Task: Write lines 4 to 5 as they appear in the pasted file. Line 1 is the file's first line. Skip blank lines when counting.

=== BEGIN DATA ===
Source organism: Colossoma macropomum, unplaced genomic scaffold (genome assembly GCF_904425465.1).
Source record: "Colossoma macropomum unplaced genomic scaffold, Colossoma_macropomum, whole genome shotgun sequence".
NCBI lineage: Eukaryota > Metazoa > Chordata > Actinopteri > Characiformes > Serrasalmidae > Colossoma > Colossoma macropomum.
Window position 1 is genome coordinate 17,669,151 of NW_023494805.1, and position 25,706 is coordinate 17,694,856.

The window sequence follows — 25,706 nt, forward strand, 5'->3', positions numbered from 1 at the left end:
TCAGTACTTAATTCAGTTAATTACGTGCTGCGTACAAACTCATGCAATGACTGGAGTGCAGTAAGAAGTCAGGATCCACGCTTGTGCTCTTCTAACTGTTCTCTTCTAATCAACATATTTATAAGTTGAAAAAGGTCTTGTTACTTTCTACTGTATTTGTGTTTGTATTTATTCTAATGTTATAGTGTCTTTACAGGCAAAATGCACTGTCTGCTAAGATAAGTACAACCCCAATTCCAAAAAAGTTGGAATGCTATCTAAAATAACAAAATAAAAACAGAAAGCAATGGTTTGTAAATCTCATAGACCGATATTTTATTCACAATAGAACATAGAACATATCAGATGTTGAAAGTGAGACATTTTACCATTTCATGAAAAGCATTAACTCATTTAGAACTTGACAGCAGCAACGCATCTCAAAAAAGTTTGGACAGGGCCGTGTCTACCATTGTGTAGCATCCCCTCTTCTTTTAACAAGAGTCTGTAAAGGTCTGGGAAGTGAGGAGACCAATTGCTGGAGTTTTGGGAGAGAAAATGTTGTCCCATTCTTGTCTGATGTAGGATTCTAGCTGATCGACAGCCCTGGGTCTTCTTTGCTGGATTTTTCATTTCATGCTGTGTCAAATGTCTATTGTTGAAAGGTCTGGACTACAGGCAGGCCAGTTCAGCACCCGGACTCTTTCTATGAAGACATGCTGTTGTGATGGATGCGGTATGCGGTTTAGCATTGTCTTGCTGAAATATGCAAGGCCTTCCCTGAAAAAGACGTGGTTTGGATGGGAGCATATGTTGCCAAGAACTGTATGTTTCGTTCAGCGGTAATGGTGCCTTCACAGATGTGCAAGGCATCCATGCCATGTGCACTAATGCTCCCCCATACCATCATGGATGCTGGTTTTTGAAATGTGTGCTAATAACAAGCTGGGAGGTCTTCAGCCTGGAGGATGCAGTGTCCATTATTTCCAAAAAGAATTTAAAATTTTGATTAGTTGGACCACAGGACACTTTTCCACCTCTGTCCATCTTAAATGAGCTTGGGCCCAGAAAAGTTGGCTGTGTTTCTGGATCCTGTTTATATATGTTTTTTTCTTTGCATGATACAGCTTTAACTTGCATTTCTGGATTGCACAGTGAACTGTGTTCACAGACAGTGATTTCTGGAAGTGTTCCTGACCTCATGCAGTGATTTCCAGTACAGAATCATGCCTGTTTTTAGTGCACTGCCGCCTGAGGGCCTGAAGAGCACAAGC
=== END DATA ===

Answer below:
Window position 1 is genome coordinate 17,669,151 of NW_023494805.1, and position 25,706 is coordinate 17,694,856.

The window sequence follows — 25,706 nt, forward strand, 5'->3', positions numbered from 1 at the left end: